"The pushing out force was clearly established by Henry Cavendish over 200 years ago."

Cavendish demonstrated a force pulling things together.

He didn't have anything massless to work with (and we still don't).

Hello B c,

I see, you never heard of Cavendish’s most famous torsion-bar experiment. Very surprising with all those posts behind you.

With his torsion-bar, Cavendish in 1798 established that two bodies separated by a distance attract each other due to gravitation, and he also established that when their masses are ignored the force of gravity in-between them becomes negative. That is, two hypothetical mass-less spheres in free space repulse each other at a finite speed of 3.335x10

^{−9} for a total velocity of removal of 6.67x10

^{−9}. We are here talking of the universal gravitational constant (G).

Actually Cavendish performed his experiment in the quest to find the Earth’s density. However, after measuring the force, masses, and distance; the density, the universal gravitational constant (G) as well as the acceleration of gravity at the surface of the Earth could be calculated. Please note, in order to calculate (G), Cavendish took away the weight of the two small lead spheres which weighted 0.73 kg each.

If you google “Cavendish experiment”, you may see that with the torsion-bar Cavendish used two small and two large lead spheres.

To show the negative nature of (G) here is Newton’s formula for the force of gravity:

m

_{1} m

_{2}F = G ————

d

^{2}the equation in question consists of five members: the force of gravity, the constant G, the distance between the Earth and the Sun (d) and two body-masses, one of the Earth (m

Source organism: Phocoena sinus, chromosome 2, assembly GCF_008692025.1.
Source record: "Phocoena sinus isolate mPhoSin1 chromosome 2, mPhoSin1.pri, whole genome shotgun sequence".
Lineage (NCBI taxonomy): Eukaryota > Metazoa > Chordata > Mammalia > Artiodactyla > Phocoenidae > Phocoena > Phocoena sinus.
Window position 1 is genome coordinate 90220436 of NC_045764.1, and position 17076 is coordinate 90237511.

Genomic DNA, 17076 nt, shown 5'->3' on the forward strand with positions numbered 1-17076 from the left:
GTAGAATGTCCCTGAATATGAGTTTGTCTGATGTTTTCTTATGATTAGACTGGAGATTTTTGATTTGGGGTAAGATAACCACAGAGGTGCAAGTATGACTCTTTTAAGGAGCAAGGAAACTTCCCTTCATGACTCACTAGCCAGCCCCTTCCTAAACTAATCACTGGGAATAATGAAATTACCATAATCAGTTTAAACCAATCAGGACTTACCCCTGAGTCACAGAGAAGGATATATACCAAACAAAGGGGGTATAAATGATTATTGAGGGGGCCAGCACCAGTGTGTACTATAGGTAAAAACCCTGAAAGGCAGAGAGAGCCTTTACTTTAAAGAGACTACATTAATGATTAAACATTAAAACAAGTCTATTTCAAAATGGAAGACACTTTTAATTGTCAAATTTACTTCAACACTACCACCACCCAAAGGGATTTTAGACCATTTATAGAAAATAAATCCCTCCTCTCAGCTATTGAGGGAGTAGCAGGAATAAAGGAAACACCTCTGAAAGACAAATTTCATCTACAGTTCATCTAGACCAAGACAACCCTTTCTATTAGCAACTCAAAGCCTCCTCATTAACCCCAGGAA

_{1}) and the second one of the Sun (m

_{2}). If we care to solve the equation as it stands and then solve it once more without the constant G, we shall find, even if very small, a difference between the latter and the former solution corresponding to the universal gravitational constant which we have purposely excluded the second time around and which, strictly speaking, is the sum total of the effect of the constant G spread all along the distance between the Earth and the Sun. This clearly shows that Cavendish's constant is a repulsive force whose absence would create a much stronger force of gravity between the Earth and the Sun, strong enough, I may add, to force our wonderful planet to fall spiralling towards the Sun in a matter of days.

I doubt he would have been able to observe anything moving at "6.67x10^{−9} metres per second".

If your doubts are based on that year 1798, think again. The torsion-balance is still in vogue and in SI units, for an obtained Earth’s density of 5.448 g cm

^{−3}, Cavendish's value gave 6.75x10

^{−11} N m

^{2}/kg

^{2} which differs by only 1% from today’s currently accepted value of 6.67259x10

^{−11} N m

^{2}/kg

^{2}.